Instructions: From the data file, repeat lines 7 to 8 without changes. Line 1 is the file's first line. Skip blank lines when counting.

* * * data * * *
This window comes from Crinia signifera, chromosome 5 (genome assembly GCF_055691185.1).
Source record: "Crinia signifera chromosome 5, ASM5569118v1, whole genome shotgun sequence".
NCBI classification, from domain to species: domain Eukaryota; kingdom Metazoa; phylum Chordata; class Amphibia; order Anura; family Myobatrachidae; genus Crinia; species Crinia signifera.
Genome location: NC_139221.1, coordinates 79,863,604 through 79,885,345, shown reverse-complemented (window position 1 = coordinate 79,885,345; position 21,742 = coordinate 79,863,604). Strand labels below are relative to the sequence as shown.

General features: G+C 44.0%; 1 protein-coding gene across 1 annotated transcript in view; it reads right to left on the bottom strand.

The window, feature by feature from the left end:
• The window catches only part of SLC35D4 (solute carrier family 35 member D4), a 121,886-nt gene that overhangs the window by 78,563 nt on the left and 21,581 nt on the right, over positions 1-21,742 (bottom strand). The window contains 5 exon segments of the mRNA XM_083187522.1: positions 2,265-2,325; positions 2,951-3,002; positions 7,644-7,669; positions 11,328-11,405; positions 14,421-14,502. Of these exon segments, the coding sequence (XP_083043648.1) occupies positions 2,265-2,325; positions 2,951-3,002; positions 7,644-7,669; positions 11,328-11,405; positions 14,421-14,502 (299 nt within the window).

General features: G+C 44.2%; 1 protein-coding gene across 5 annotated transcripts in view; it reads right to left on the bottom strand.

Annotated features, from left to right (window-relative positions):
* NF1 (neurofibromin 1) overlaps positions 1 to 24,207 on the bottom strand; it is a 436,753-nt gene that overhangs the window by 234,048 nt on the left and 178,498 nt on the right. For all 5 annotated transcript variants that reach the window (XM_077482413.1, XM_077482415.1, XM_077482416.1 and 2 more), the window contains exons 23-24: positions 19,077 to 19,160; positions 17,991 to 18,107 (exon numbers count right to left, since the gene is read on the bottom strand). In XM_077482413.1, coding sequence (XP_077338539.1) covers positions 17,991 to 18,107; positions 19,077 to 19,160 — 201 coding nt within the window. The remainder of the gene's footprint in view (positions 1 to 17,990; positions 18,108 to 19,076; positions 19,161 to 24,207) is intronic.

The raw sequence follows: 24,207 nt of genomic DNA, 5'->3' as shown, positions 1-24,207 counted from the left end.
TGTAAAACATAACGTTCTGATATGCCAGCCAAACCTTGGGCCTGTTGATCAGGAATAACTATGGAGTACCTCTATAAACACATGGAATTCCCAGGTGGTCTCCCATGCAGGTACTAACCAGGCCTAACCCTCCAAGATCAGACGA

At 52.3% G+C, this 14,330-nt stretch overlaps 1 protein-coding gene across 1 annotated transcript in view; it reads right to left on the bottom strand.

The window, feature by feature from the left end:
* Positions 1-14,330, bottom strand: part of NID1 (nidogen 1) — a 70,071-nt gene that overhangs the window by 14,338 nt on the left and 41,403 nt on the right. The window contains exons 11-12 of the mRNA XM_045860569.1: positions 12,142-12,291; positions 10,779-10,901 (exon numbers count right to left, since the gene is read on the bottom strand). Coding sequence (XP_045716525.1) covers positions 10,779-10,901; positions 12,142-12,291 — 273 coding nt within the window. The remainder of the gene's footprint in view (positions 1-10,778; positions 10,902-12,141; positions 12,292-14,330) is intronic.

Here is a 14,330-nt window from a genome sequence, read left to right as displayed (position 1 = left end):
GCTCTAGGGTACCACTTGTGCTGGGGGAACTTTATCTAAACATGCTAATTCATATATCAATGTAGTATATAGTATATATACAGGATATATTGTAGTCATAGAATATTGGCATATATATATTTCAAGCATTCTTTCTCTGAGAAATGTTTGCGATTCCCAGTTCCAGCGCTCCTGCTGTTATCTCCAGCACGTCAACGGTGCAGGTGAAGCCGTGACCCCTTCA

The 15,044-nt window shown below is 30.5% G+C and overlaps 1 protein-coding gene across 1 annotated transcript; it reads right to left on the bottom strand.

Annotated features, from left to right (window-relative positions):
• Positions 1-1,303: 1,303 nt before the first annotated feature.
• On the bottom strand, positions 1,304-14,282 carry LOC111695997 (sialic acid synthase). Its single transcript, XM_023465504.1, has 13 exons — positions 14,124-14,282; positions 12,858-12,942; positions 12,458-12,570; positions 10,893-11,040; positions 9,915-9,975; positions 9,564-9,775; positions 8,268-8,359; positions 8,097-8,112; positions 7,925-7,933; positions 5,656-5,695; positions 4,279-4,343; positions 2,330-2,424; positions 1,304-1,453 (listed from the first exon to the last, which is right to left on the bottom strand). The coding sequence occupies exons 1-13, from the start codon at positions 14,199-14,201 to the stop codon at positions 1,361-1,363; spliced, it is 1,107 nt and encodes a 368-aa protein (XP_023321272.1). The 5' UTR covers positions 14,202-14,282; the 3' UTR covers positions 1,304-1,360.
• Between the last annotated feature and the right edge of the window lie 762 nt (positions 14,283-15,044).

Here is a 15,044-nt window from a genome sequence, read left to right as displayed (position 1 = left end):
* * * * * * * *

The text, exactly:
• The window catches only part of SLC35D4 (solute carrier family 35 member D4), a 121,886-nt gene that overhangs the window by 78,563 nt on the left and 21,581 nt on the right, over positions 1-21,742 (bottom strand). The window contains 5 exon segments of the mRNA XM_083187522.1: positions 2,265-2,325; positions 2,951-3,002; positions 7,644-7,669; positions 11,328-11,405; positions 14,421-14,502. Of these exon segments, the coding sequence (XP_083043648.1) occupies positions 2,265-2,325; positions 2,951-3,002; positions 7,644-7,669; positions 11,328-11,405; positions 14,421-14,502 (299 nt within the window).

General features: G+C 44.2%; 1 protein-coding gene across 5 annotated transcripts in view; it reads right to left on the bottom strand.